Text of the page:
Lufthansa Cargo reported its December traffic down 9.0% y-o-y to 678 million RTKs. The carrier has reported declines in the mid-to-high single digits for most months of this year, but experienced a boost in November when cargo traffic was almost flat with November 2011. That now appears to have been an anomoly, with a strong swing back into negative territory in December. For the Lufthansa Group as a whole, December cargo traffic was down 6.4% to 809 million RTKs. For the full year Lufthansa Cargo’s traffic was down 8.0% to 8.75 billion RTKs, while Group cargo traffic was somewhat better off, down 6.1% to 10.20 billion RTKs. As we noted last month, Lufthansa is forecasting modest cargo growth in 2013, but given that this “growth” will be measured against a very soft 2012, it may be very modest indeed.


Air France-KLM reported December traffic down 5.7% y-o-y to 880 million RTKs, with the biggest decline on Asia-Pacific trade lane, which was down 13.0% to 321 million RTKs. Traffic to/from the Americas was down 2.0% to 364 million RTKs. and the trans-Atlantic lane down 3.2% to 361 million RTKs. The carrier reported a cargo capacity reduction of 5.2% for the month, while passenger capacity was up slightly, clearly implying that AF-KLM is reducing its main-deck operations. For the year through November, AF-KLM’s cargo traffic was down 6.4% to 9.70 billion RTKs.


International Airlines Group (IAG, parent of British Airways and Iberia) reported December cargo traffic down 4.0% y-o-y to 506 million RTKs. As has been the case since the BA/Iberia merger, the monthly decline hides a considerable difference in the performance of the two carriers. BA’s cargo traffic in December was actually down 2.0% to 396 million RTKs, while Iberia continued to report double-digit declines – down 10.6% in November to 110 million RTKs. For the year through November, IAG Cargo’s traffic was down 1.2% to 6.08 billion RTKs.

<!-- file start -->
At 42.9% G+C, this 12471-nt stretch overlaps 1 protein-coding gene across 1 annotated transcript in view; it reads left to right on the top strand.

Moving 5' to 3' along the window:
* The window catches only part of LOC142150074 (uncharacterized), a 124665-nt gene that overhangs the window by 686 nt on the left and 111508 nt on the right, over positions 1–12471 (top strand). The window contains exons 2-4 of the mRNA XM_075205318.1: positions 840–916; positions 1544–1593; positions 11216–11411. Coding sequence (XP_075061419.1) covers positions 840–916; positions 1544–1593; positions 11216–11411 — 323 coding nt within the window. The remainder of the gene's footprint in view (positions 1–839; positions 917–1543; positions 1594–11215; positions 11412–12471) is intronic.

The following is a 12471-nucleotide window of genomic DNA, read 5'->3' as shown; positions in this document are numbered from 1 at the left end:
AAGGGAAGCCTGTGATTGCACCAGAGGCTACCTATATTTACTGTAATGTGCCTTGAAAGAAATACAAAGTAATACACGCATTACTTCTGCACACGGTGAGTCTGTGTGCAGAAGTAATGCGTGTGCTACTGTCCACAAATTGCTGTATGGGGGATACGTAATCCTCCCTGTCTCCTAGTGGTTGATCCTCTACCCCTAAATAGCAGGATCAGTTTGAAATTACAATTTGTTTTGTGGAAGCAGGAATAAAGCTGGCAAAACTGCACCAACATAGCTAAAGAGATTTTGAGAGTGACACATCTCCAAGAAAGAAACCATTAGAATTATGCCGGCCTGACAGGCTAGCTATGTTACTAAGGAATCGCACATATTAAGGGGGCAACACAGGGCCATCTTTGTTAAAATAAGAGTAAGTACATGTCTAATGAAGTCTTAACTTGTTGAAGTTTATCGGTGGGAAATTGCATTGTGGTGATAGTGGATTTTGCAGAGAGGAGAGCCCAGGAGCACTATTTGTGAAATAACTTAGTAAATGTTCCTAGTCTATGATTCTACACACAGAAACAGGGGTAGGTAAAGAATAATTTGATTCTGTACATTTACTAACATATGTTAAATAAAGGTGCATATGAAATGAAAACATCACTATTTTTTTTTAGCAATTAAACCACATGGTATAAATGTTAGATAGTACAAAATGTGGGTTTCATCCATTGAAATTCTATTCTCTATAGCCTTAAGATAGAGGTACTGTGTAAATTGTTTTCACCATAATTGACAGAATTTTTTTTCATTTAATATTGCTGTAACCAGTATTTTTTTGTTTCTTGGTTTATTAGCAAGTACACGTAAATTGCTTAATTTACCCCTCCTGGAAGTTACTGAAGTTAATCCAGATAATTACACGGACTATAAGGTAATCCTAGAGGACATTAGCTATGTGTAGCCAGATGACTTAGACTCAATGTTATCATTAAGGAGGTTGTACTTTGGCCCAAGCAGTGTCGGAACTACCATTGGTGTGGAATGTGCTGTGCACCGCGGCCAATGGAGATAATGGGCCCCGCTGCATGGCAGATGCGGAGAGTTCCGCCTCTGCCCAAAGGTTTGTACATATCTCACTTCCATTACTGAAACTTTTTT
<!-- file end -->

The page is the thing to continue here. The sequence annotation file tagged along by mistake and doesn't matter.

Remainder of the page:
Turkish Airlines continued to report results that seem to come from another universe, with November cargo volume up 25.6% y-o-y to 44,000 tonnes. For the full year 2012, Turkish’s cargo volume was up 24.6% to 462,000 tonnes.


Frankfurt Airport (FRA) reported its December freight handle down 1.6% y-o-y to 172,000 tonnes, leaving November as the only month of 2012 in which FRA reported a y-o-y increase in cargo volume.. For the full year, FRA’s handle was down 6.7% to 2.07 million tonnes. 2012 is the second straight year of declines for Frankfurt, and the 2.07 million tonnes handled is in fact 3.3% below the airport’s 2007 handle. While these declines can be partly attributed  to the deteriorated economic situation in the eurozone, but the imposition of a ban on night flights at FRA has also played a role.


London’s Heathrow Airport (LHR) reported its December handle down 3.5% y-o-y to 120,000 tonnes. For the full year 2012, LHR reported its handle down 1.3% to 1.46 million tonnes.



LATAM Airlines Group (parent of LAN and TAM), reported December cargo traffic up 3.% y-o-y to 428 million RTKs. The company said the increase in traffic was the result of stronger seasonal demand compared to December 2011, partially offset by continued weakness in imports into Latin America. For the full year, LATAM reported cargo traffic down 2.4% to 4.49 billion RTKs.


United Airlines reported December cargo traffic down 10.9% y-o-y to 291 million RTKs. For the full year, United’s cargo traffic was down 7.0% to 3.59 billion RTKs.


Delta Air Lines reported December cargo traffic down 2.2% y-o-y to 282 million RTKs. For the full year, Delta’s cargo traffic was up 0.5% to 3.48 billion RTKs.


American Airlines reported December cargo traffic up 3.7% y-o-y to 218 million RTKs. While not a huge gain, this is the strongest growth reported by any of the big US combination carriers in recent months. For the full year, American’s cargo traffic was down 1.2% to 2.57 billion RTKs.